Date of Award

8-2013

Degree Type

Dissertation

Degree Name

Doctor of Philosophy

Major

History

Major Professor

Stephen V. Ash

Committee Members

Daniel Feller, Ernest Freeberg, Michael R. Fitzgerald

Abstract

On February 10, 1869, Tennessee Governor William G. “Parson” Brownlow tendered his resignation as he prepared to take his seat in the United States Senate, to which his Radical allies in the General Assembly had elected him in the aftermath of the 1867 state election. On resigning, Brownlow expressed full confidence in DeWitt C. Senter, the man who would succeed him. Stunningly, six months later Brownlow’s Radical party verged on collapse after its Conservative rivals captured control of the General Assembly in the August 1869 state election. The new legislature speedily repealed many of the enactments of the five years of “Brownlowism” and called for a constitutional convention. That convention met in January 1870 and produced a new state constitution in less than six weeks. The Radicals’ pleas to Congress and President Ulysses S. Grant for federal intervention fell on deaf ears. Conservatives and ex- Confederates crushed the Radicals in the August 1870 judicial and November 1870 gubernatorial and legislative elections. With the election of Governor John Calvin Brown, a former Confederate general and Ku Klux Klan member, Tennessee’s Reconstruction era ended.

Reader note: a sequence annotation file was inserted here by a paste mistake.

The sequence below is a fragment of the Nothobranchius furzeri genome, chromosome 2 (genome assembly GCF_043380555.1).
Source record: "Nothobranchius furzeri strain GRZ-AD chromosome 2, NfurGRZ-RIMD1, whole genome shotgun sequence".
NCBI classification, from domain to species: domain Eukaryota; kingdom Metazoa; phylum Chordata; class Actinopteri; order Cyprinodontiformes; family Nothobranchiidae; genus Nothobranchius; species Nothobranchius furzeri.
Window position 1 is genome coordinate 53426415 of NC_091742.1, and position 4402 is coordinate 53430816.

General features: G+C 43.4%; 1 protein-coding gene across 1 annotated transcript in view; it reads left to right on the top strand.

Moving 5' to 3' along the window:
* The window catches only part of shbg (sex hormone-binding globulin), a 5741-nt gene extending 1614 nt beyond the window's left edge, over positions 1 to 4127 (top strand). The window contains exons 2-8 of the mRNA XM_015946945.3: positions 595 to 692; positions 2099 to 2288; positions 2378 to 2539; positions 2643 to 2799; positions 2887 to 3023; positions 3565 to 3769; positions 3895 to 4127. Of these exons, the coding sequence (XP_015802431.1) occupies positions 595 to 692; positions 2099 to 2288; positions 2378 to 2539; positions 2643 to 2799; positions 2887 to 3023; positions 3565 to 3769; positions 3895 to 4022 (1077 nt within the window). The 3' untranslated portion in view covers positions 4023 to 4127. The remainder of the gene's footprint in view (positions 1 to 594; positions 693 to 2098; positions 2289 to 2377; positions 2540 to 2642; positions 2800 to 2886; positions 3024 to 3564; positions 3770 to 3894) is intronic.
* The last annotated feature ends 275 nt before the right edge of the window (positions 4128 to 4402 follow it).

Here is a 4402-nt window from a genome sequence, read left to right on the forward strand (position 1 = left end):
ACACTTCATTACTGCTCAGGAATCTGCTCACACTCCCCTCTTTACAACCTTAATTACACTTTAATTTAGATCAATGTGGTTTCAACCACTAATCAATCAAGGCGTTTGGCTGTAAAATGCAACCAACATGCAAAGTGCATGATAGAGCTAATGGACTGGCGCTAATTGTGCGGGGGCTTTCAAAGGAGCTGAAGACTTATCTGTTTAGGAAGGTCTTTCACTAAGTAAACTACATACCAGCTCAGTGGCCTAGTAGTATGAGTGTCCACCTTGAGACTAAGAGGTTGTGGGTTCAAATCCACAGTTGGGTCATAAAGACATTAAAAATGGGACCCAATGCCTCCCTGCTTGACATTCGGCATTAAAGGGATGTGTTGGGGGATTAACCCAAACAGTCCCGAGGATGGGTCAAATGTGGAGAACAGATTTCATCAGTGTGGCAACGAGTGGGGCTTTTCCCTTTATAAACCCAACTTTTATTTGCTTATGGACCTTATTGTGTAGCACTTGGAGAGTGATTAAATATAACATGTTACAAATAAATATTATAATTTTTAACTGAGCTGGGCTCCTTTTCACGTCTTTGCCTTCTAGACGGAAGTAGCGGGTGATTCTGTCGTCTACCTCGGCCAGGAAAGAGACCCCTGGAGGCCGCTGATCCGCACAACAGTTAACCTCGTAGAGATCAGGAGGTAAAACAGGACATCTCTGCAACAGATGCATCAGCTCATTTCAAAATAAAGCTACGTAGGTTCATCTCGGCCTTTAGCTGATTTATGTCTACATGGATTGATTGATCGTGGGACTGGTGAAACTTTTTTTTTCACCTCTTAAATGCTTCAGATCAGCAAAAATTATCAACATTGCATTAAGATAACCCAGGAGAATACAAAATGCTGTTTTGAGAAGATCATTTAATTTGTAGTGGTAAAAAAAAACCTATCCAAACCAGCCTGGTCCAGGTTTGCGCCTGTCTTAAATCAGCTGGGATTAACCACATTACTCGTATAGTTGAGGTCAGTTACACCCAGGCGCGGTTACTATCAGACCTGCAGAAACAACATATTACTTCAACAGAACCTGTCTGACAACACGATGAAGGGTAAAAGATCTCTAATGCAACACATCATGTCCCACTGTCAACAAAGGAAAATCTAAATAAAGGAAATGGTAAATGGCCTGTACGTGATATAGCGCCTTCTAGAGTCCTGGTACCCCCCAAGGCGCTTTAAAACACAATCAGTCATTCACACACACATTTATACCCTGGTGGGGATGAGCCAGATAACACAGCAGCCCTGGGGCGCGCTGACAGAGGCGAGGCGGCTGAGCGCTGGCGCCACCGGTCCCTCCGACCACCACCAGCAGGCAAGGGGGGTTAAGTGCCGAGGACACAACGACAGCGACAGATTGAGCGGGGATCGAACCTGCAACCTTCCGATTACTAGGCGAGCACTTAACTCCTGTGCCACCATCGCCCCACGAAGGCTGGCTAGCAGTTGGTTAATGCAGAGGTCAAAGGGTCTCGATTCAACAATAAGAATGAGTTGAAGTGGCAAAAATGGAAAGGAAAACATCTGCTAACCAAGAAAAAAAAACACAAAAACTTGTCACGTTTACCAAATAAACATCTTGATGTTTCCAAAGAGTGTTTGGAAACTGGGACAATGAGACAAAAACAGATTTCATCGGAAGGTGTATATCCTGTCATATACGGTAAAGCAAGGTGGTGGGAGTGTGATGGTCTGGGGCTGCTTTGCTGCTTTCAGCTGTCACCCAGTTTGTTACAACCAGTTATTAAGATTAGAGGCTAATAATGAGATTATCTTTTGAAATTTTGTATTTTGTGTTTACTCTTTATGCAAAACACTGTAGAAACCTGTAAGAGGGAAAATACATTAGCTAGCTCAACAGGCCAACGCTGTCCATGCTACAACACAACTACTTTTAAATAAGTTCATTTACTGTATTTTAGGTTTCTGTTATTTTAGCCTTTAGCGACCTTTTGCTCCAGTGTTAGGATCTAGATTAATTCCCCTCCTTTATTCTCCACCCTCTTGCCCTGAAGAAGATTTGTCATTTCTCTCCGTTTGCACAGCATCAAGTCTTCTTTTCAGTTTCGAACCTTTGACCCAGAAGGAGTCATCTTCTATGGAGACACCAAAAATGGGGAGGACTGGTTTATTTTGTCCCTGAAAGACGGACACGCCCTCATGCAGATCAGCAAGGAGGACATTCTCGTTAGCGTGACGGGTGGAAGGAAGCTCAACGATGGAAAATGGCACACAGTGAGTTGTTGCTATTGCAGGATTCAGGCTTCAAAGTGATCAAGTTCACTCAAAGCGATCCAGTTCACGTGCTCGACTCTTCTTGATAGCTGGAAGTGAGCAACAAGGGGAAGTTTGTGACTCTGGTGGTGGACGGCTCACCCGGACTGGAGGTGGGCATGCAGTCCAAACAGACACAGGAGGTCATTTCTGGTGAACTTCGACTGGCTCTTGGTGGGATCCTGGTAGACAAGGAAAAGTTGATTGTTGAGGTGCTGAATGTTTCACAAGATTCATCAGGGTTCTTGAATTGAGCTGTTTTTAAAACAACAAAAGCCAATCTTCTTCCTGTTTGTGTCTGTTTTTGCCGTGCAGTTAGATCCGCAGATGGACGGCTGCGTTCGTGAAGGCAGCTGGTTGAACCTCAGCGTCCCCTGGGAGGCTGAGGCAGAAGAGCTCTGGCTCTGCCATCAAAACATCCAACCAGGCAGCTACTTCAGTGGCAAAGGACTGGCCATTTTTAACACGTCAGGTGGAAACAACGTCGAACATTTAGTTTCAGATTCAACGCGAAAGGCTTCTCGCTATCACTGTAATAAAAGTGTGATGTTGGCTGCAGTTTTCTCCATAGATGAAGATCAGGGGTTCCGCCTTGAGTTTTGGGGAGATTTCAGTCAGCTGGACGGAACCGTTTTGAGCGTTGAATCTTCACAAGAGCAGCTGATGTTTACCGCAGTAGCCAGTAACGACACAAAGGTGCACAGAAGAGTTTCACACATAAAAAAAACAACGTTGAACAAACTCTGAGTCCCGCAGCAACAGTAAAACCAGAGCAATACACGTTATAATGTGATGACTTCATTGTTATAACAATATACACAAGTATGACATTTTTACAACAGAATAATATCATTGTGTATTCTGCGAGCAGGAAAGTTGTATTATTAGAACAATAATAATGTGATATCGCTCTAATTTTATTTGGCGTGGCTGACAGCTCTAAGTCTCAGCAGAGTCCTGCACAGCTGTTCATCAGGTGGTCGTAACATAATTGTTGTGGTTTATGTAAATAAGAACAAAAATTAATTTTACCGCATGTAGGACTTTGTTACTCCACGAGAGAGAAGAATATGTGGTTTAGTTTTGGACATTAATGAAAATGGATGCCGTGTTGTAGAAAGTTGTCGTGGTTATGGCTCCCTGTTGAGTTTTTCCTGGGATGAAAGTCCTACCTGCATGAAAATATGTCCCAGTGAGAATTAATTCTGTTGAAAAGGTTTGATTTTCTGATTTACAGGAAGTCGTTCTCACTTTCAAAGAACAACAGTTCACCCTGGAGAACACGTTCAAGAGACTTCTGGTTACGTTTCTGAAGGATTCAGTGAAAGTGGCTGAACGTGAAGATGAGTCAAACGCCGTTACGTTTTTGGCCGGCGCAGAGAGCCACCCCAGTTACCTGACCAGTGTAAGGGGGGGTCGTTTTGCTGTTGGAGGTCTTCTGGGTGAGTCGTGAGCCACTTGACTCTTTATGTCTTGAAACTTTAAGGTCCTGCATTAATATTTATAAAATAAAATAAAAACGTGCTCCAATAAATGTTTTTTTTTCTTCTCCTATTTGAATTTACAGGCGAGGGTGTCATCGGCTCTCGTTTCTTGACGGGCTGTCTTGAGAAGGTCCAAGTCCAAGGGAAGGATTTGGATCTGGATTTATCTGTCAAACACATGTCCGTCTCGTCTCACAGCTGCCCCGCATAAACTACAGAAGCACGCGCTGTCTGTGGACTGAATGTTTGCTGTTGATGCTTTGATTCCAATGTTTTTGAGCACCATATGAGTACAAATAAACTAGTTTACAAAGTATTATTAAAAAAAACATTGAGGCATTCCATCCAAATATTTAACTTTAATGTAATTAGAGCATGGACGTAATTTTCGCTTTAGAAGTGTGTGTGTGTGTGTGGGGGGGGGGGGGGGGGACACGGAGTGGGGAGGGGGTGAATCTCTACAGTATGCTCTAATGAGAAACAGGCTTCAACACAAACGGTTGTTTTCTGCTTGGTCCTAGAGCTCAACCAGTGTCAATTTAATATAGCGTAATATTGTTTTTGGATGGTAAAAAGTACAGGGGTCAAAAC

This study explores the last chapter in Tennessee’s Reconstruction, which took place between February 1869 (Brownlow’s resignation) and November 1870 (Brown’s election). During that pivotal period, Tennessee’s political parties converged and then dissolved into intraparty factionalism, which had profound consequences for white Radicals and the state’s freed people. How these political developments came about is the central historical question addressed in this dissertation, which fills a glaring gap in the understanding of Tennessee’s Reconstruction.

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